In South Australia, every Autumn (usually starting mid March and extending until mid May), schools of Yellow-eye Mullet school on the southern ocean beaches. They are not a big fish, growing to a maximum of about 40 centimeters (about 16 inches), but they are excellent eating if eaten fresh and are prolific enough to be caught relatively easily.
Although also present along the metropolitan coast, the fish here are not as big and don't have that clean, silver look that those from the surf have. The beaches around the southern coastal town of Victor Harbor, and those at the bottom of both Yorke and Eyre Peninsulas produce the best results and the biggest fish. The extra traveling time is certainly worth the effort.
Locations to look for are popular surf beaches with well defined inshore gutters and channels, semi-protected beaches with relatively deep water in close, shallow tidal beaches with definable gutters and holes at high tide. Clean, clear water with a sandy bottom around headlands at the end of beaches can also hold schools.
Burley is essential if you would like to catch them in any numbers. The best way to distribute this to keep the fish hanging around without over feeding them is to use a burley spring above the sinker. Squeeze the burley into the spring so it sits firm. It will slowly disperse around your baits as it sits on the bottom.
The easiest and most effective rig to use is two hooks above a sinker. The hooks should be size 8 - 10. The mullet have small mouths and anything larger will result in far less hook ups. The size of the sinker will depend on the location. On the surf beaches, a one ounce sinker usually does the job. In quiet, calmer waters a half ounce would suffice.
You will find, if fishing in the surf, that the wave action will pull your line taut on the way out and then leave it slack as it comes back in. In this situation, you will nearly always feel the mullet bite as the line goes slack. They seem to respond to a moving bait and will jump on it as soon as it stops.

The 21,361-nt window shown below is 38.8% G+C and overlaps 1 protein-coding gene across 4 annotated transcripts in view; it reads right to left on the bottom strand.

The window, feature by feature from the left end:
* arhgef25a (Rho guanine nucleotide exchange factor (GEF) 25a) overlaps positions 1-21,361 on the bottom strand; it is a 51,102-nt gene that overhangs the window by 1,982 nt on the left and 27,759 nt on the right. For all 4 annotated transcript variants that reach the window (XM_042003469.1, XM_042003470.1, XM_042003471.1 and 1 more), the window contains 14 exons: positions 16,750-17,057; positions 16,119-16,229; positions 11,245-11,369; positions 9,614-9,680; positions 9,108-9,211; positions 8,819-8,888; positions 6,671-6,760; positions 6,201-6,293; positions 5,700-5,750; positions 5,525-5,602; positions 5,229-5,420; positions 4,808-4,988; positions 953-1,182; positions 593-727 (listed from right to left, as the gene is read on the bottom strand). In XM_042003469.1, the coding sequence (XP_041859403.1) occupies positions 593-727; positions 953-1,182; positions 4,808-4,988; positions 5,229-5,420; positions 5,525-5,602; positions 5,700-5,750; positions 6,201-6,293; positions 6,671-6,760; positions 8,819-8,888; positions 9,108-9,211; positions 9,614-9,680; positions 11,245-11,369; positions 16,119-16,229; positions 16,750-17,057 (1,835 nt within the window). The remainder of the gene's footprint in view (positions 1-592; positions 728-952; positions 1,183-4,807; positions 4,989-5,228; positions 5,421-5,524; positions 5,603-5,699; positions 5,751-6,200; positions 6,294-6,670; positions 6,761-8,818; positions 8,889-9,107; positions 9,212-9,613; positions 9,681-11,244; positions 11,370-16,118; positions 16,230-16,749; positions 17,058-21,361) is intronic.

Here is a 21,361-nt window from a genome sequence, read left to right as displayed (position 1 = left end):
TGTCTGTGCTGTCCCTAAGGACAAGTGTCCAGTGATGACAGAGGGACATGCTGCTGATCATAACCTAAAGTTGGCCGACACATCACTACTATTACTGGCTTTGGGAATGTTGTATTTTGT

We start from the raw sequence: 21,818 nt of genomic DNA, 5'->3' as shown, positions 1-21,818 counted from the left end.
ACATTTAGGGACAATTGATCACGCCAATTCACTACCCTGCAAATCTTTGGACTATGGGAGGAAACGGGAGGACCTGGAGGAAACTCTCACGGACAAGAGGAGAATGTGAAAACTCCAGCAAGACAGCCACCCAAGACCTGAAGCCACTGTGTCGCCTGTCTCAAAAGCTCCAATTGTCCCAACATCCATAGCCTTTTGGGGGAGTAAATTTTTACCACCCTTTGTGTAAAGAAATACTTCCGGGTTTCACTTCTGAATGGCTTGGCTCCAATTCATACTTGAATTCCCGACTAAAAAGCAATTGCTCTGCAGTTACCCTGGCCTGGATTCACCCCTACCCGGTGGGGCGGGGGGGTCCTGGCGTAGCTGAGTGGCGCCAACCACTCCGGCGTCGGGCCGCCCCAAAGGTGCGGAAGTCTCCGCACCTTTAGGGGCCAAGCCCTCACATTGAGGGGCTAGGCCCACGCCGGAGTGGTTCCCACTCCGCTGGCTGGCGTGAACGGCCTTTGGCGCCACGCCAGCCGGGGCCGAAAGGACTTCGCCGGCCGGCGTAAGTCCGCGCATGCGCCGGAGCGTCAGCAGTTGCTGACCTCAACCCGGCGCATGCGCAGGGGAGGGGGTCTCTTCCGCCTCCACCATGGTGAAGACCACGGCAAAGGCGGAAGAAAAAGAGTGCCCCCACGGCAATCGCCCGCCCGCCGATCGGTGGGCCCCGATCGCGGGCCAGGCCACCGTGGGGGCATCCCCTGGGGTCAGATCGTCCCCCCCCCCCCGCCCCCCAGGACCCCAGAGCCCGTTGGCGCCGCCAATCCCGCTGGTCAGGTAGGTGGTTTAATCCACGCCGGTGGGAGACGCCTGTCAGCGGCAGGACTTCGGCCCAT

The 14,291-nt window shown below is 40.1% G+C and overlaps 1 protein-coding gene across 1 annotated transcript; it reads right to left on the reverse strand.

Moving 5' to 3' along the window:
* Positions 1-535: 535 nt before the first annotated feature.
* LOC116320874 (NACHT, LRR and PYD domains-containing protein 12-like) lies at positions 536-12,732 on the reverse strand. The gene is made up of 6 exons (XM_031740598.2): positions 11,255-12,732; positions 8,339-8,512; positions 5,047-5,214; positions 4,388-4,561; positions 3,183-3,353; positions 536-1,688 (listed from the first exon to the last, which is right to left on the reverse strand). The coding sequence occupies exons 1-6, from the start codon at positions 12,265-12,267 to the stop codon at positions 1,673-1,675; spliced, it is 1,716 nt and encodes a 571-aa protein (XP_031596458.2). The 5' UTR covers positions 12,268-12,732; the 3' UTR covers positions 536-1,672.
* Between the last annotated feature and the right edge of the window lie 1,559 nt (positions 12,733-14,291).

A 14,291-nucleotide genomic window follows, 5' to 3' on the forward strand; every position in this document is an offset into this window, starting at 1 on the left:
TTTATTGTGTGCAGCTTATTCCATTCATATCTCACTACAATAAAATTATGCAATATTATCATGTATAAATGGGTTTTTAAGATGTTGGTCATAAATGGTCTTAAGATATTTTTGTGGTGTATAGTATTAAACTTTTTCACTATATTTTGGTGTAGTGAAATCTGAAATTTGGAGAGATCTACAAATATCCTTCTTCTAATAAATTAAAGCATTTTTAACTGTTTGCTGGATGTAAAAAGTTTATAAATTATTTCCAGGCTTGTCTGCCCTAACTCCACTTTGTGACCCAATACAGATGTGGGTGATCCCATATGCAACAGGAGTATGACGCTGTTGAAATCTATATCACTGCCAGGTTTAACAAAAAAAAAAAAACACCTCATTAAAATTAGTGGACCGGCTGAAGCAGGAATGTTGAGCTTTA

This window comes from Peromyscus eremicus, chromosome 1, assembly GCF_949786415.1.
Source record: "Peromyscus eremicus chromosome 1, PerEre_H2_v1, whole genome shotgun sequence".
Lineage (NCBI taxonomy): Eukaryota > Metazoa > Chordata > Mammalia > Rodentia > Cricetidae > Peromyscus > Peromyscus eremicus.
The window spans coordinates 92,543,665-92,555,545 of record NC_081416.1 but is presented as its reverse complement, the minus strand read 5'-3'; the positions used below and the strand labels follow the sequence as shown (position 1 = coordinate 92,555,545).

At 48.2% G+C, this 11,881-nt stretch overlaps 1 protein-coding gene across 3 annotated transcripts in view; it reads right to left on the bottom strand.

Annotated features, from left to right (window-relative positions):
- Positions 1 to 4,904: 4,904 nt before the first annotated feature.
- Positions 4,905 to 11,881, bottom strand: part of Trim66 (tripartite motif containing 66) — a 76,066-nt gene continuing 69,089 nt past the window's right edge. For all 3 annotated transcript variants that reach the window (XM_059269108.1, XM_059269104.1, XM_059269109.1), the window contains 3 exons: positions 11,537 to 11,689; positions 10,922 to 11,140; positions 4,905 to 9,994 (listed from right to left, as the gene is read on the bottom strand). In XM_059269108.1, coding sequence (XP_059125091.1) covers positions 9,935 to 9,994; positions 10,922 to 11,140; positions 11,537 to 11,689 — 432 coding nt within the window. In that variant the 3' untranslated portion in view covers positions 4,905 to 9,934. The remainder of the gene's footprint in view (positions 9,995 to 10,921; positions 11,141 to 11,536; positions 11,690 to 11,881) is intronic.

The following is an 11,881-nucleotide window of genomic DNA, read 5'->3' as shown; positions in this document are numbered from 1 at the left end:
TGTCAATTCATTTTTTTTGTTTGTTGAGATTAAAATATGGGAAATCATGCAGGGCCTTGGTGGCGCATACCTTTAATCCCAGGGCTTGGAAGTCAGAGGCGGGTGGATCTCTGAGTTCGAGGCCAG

In the quieter waters, their bite is quite easy to feel and is a single sharp tug. During this time of the year when they are schooling they are generally not hard to hook and double headers are frequent.
When considering burley, use a brand that has tuna oil as an ingredient. You can mix your own by soaking some rabbit or chicken pellets in a bucket of water until they go soft, then add copious amounts of tuna oil. Mix it until it sticks together when you squeeze it. This will ensure it doesn't all fall out of the burley spring on the first cast.
Mullet can be fussy feeders. The best bait by far is, believe it or not, red meat. They love kangaroo meat. Good quality mince meat is good and works even better when mixed with curry powder and semolina. (The semolina helps bind the mince and keep it on the hook). Small pieces of the meat or the mince molded onto the hook work extremely well. As a back up, cockles (or pipis) are good, along with tube worms. Seaweed worms are also an excellent bait, but they are not always available.
When caught, bleed the fish and let the blood drain. Fillet them and then skin the fillets. The skin taints the flesh with a strong fishy taste. If the skin is removed however, the flesh is white and lightly flavored. Barbecued soon after capture, mullet fillets are superb eating. Only take as much as you can eat immediately. After they been frozen for even a short time, the flesh becomes soft and the strong fishy taste becomes apparent. This can be reduced by adding salt and pepper and any number of other spices, but nothing beats eating them fresh.
Mullet are an underrated fish here, but they are great fun to catch (the kids love it) and the environment in which they are caught is often spectacular and secluded. If camping or visiting South Australia's beaches in Autumn remember the fishing rod.